Warriors hooker Issac Luke.

Luke thrilled Maori getting first Indigenous Round recognition

Recognising Maori culture has been incorporated into the NRL Indigenous Round for the first time and Warriors hooker Issac Luke will be using the chance to reinforce the importance of heritage to his children.

During Saturday's clash between the Warriors and Roosters, the NRL will officially recognise Maori as part of the round, dedicated to Australia's indigenous people.

Maori will be on full display through a special jersey depicting New Zealand heritage, a pre-game performance from a cultural group and the Roosters will be welcomed onto the ground with a karanga (welcome chant).

Recognition during Indigenous Round has been something several Warriors players have been calling on the NRL to introduce for the past few years.

"This is a very special round and the NRL recognising Maori is something guys like Blairy (Adam Blair) has been behind for a while," said Luke, who has been ruled out of the match with a shoulder injury.

"It's an awesome thing from the NRL to be able to recognise us as our people and we at the Warriors don't only represent Maori, it's for the Polynesian boys too. This is their round as well."

Sam Lisone, Agnatius Paasi and James Bell at Warriors training.
Sam Lisone, Agnatius Paasi and James Bell at Warriors training. ©www.photosport.co.nz

The Warriors will run out onto Mt Smart Stadium in a jersey that is somewhat of a cultural work of art.

The front of the jersey design is dominated by a toa (warrior), armed with a patu (weapon), as well as a tewhatewha (a long-handled weapon shaped like an axe).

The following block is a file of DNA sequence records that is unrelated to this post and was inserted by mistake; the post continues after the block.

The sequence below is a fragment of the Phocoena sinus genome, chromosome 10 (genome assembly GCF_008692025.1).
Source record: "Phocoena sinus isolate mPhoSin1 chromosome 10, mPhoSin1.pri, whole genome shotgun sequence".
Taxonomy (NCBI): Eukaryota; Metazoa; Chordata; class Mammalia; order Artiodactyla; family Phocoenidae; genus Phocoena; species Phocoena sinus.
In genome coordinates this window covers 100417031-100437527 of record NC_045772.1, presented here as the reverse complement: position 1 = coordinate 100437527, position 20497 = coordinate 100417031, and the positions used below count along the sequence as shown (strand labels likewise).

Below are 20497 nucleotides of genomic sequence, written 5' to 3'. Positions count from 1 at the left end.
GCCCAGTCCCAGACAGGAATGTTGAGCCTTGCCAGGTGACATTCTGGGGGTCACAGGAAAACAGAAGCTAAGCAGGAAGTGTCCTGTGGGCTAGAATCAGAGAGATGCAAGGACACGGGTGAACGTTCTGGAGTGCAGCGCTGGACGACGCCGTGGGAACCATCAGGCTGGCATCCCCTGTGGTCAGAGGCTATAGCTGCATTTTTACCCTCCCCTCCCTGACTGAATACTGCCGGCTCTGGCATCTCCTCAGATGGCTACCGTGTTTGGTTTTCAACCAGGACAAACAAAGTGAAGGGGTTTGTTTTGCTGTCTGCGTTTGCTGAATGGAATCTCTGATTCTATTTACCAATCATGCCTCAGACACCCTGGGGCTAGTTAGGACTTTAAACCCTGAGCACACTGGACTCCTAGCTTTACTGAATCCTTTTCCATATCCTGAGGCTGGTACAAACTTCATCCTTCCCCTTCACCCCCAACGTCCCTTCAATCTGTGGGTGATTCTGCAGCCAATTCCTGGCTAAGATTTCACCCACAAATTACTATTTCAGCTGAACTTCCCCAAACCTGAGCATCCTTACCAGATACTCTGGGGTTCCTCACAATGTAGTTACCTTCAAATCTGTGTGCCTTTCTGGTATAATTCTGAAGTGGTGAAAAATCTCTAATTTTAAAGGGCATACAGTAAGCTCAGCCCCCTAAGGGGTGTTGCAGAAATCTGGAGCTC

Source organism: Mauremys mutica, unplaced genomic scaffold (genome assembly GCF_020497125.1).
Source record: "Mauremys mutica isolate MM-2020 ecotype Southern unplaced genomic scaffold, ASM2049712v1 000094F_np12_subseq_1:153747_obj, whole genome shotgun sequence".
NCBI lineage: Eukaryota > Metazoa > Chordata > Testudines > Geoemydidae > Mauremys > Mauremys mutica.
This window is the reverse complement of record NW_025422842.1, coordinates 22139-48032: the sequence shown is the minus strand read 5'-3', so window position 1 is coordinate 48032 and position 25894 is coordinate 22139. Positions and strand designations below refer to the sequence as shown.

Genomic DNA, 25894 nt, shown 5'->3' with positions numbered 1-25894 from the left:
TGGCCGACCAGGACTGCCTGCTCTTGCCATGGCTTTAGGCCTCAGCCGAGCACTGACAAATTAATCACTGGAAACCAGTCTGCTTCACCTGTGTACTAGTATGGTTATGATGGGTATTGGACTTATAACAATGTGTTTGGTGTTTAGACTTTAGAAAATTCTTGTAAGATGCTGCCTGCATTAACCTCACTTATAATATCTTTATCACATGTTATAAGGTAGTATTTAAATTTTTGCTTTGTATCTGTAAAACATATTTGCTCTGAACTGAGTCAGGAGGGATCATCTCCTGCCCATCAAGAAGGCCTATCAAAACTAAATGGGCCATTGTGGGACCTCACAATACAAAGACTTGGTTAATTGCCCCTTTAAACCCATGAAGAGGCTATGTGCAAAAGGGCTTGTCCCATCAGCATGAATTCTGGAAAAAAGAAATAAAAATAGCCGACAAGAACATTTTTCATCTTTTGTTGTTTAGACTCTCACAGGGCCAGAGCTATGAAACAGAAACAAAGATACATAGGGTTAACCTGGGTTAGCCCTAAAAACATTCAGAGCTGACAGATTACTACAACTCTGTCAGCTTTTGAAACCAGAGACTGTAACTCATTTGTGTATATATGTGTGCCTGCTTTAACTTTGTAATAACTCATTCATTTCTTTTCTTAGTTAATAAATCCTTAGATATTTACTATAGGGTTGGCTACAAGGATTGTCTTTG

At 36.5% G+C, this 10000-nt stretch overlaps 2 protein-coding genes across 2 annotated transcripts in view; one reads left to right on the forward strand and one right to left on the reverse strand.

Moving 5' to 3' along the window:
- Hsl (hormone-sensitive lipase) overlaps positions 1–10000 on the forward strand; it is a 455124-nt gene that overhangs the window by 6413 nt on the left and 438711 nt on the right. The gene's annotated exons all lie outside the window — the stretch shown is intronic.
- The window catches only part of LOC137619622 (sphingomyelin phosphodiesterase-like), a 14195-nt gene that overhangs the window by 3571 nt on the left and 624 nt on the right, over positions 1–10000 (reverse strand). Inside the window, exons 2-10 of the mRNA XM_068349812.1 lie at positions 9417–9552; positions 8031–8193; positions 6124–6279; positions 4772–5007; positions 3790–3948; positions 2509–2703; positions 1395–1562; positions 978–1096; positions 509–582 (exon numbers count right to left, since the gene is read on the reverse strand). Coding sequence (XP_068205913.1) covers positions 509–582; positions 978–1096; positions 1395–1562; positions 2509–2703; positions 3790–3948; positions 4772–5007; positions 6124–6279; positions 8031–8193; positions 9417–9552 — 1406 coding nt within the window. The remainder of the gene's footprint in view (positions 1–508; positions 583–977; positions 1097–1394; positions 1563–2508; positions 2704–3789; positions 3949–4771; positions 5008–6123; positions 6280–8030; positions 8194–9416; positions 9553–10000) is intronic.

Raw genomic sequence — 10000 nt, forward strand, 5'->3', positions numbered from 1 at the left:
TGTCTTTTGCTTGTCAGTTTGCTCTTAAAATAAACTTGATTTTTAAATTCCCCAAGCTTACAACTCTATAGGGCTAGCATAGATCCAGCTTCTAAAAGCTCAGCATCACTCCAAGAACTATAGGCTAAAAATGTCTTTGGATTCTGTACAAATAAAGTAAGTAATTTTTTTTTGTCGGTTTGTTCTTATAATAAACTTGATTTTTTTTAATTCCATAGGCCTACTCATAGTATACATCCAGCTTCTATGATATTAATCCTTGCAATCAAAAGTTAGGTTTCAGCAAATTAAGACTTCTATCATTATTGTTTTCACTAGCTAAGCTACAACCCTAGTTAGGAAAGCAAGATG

Ferns in the design represent New Zealand while the mist is spirit, a connector to New Zealand's ancestors and to the earth.

On the back, the jersey features an image of Rangitoto Island, connecting it with Auckland.

Luke said a major reason he wanted to return New Zealand three years ago after a lengthy stint with South Sydney was so his children could learn and be around Maori culture.

He even helped organise weekly Maori language lessons for some members of the squad.

Warriors coach Stephen Kearney said his players understood the importance of the day and the round.

"I think it's a really significant acknowledgment from the NRL," he said.

"The Indigenous Round has been a wonderful addition to the NRL draw and to have the New Zealand culture recognised this year I think is great for the game."

Before kick-off there will be an exchange of cultural gifts between representatives from both teams.